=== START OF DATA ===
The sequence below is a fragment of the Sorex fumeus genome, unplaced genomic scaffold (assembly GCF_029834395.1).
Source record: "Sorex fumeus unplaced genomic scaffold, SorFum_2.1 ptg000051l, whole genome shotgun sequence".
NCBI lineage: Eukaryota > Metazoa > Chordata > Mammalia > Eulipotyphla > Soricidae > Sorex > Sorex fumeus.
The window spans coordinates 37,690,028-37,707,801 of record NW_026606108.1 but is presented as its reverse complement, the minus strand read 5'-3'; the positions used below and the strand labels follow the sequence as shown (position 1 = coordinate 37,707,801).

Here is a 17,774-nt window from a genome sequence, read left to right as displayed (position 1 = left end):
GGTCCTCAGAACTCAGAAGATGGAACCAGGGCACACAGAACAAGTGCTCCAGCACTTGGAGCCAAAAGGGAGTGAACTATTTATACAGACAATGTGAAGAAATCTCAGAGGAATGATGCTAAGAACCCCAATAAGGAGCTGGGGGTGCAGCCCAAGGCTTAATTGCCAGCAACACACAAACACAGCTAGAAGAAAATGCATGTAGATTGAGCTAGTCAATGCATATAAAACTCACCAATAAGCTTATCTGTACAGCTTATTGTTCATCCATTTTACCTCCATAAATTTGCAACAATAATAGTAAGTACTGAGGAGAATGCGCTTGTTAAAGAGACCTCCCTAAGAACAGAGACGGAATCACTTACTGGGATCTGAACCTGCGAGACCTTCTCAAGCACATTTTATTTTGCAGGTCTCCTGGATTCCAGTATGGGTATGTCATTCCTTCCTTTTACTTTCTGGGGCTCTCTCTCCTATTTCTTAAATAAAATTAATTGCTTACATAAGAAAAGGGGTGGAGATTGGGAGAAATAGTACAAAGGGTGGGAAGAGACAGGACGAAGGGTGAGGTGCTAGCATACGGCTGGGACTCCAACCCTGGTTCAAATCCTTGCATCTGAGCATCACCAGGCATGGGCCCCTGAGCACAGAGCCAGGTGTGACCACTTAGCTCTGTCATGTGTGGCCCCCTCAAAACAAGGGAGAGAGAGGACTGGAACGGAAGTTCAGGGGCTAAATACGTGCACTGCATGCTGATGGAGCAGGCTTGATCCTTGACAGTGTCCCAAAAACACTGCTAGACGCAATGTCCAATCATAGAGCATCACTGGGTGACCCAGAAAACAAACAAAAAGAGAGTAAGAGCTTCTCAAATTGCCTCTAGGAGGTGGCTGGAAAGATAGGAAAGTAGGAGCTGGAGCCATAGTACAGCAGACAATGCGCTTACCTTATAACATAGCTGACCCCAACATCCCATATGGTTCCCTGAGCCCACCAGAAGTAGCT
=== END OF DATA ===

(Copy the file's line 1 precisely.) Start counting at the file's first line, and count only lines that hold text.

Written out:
The sequence below is a fragment of the Sorex fumeus genome, unplaced genomic scaffold (assembly GCF_029834395.1).